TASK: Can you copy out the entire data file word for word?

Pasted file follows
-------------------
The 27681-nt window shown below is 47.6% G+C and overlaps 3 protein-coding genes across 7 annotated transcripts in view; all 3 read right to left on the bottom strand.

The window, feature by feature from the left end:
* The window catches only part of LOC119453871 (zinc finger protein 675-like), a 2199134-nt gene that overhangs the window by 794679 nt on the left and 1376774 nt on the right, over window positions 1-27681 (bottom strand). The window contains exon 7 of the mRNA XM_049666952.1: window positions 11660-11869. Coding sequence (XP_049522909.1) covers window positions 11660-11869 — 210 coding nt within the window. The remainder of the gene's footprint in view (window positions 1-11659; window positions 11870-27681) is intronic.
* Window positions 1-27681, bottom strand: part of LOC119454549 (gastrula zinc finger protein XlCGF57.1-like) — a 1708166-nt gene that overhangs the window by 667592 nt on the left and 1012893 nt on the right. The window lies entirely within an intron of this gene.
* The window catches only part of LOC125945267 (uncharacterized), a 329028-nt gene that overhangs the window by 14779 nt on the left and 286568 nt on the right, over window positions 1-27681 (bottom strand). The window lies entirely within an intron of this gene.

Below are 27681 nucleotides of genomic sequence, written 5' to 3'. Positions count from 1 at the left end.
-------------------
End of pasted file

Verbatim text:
The 27681-nt window shown below is 47.6% G+C and overlaps 3 protein-coding genes across 7 annotated transcripts in view; all 3 read right to left on the bottom strand.

The window, feature by feature from the left end:
* The window catches only part of LOC119453871 (zinc finger protein 675-like), a 2199134-nt gene that overhangs the window by 794679 nt on the left and 1376774 nt on the right, over window positions 1-27681 (bottom strand). The window contains exon 7 of the mRNA XM_049666952.1: window positions 11660-11869. Coding sequence (XP_049522909.1) covers window positions 11660-11869 — 210 coding nt within the window. The remainder of the gene's footprint in view (window positions 1-11659; window positions 11870-27681) is intronic.
* Window positions 1-27681, bottom strand: part of LOC119454549 (gastrula zinc finger protein XlCGF57.1-like) — a 1708166-nt gene that overhangs the window by 667592 nt on the left and 1012893 nt on the right. The window lies entirely within an intron of this gene.
* The window catches only part of LOC125945267 (uncharacterized), a 329028-nt gene that overhangs the window by 14779 nt on the left and 286568 nt on the right, over window positions 1-27681 (bottom strand). The window lies entirely within an intron of this gene.

Below are 27681 nucleotides of genomic sequence, written 5' to 3'. Positions count from 1 at the left end.